The sky is a cloudless blue. The sunlight is strong – really strong – reflecting off the baked dry earth. It makes any Brit, used to higher latitudes, squint through watering eyes, reach for the sunglasses and head for the nearest shade. This is early summer in the south of France and the temperature is… decidedly cool.
There’s a strong north-westerly wind – a chilly wind at this time of year. It’s Le Mistral. It howls through construction sites kicking up the dust. For all the appearance of balmy Mediterranean weather, this is just one example of the contrasts encountered in the Languedoc Roussillon region.
Forming part of the Mediterranean coastline, the area has its share of smart villas and estates. It’s not out of reach of the rest of France or indeed Paris which, as we’ll see later on, will soon be less than three hours away. And yet, despite the signs of extreme wealth, this is a region with one of the highest unemployment and deprivation levels in the country.
The landscape, too, is deceptive. There are miles and miles of near-flat fertile fields. Acres and acres of vineyards. This is where the renowned Languedoc red wine comes from – and the white is just as good. The soil scars easily with yet more dust flying in long plumes in the strong Mistral. And yet, every ten years or so there are massive floods with the whole area being inundated. Storms and river surges from the mountains inland send huge quantities of water down to the sea and the whole area becomes a flooded plain.
So this is an area of contrasts and contradictions, which is why the new high-speed railway bypass to Montpellier in the department of Herault and the neighbouring town of Nimes in Gard has had to contend with more challenges than would be apparent at first glance.
Even the departments have their differences. Gard paints its structures yellow whilst Hérault’s favourite colour is blue.
Montpelier is a relatively small district with a population of 430,000. Its railway network, built back in 1839, is now a bottleneck struggling to cope with the increasing demands of freight and passenger traffic.
In May 2005 a public declaration of a proposed bypass route was made and, during the intervening years, detailed designs, studies, consultations and land acquisitions were made.
The new route joins the existing Mediterranean high speed line at Redessan just to the south of Nimes and connects with the route near Lattes on to southern France and Spain. There will be a connecting spur to the old route near Nimes.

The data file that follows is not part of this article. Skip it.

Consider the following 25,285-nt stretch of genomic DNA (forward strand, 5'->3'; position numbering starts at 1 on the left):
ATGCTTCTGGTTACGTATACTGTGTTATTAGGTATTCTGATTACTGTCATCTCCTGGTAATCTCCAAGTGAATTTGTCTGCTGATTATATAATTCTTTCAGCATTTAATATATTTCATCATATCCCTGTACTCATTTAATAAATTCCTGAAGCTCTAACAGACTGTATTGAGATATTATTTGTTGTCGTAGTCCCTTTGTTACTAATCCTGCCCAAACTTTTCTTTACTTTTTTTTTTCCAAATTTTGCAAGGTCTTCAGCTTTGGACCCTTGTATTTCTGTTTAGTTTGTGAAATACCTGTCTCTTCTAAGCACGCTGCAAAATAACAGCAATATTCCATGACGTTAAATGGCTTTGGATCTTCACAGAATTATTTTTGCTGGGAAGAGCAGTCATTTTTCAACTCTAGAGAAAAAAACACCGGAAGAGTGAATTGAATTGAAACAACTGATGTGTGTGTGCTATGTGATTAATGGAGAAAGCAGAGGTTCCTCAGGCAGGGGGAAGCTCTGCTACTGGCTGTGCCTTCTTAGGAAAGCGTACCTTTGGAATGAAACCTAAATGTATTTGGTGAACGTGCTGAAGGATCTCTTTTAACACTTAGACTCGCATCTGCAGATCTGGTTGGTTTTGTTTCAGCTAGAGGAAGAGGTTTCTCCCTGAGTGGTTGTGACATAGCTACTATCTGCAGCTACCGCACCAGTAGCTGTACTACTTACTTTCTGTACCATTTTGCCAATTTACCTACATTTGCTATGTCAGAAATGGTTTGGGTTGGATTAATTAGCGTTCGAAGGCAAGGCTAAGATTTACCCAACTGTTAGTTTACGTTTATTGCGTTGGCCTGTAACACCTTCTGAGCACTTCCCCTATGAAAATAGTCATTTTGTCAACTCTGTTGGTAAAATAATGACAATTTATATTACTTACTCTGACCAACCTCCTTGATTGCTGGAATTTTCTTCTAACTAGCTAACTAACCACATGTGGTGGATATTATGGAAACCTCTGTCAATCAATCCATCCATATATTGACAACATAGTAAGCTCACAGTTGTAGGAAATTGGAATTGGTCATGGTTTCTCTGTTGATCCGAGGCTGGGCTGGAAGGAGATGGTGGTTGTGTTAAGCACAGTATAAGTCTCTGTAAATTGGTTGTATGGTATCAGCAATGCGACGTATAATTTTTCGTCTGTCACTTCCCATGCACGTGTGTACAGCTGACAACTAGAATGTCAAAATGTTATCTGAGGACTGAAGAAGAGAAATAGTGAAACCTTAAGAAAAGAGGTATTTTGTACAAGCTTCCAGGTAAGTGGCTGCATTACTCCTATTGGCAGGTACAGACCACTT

After a bidding period, a public private partnership (PPP) contract to build the line and maintain it for 25 years was awarded by Réseau Ferré de France (RFF – which has since become SNCF Réseau since 1 January 2015) to Oc’Via. This is a joint venture involving financial partners Meridiam and Fideppp and industrial companies Colas and Colas Rail (both Bouygues Construction subsidiaries), Alstom and Spie Batignolles. It includes also Systra and Setec, in charge of preliminary design and project control during the detailed design stage.
The size of the project, in monetary terms, is considerable. Of the €1.8 billion, 66% is provided by Oc’Via with the remainder coming from local authorities. The Oc’Via finance comes from loans from a dozen commercial banks backed by the European Investment Bank and Institutional Saving Funds augmented by contributions from other stakeholders.
With finance of this scale it is worth looking at one of the major players, Bouygues.
It must be admitted though that they are not a household name in the UK. In fact, the first stumbling block in any description of what they are and what they do is the very pronunciation of their name. The average Anglo Saxon is likely to make a toe-curlingly embarrassing attempt which will involve trying to pronounce every letter – loudly – using the phonetic blunderbuss approach. This is not the way. Only French facial muscles will enable a faultless pronunciation, although it is possible for Brits to make a reasonable stab it.
For a start, the ‘B’ is almost silent as is the ‘G’. Everything that follows the ‘G’ can be ignored. This just leaves two familiar vowel sounds – the ‘ou’ pronounced as a clipped ‘oo’ and the ‘y’ pronounced ‘ee’ – or maybe ‘i’, equally clipped. So you end up with something approaching “Boo-eeg”.
With the name mastered it is appropriate to look at the company’s history, which gives a clue to its considerable influence.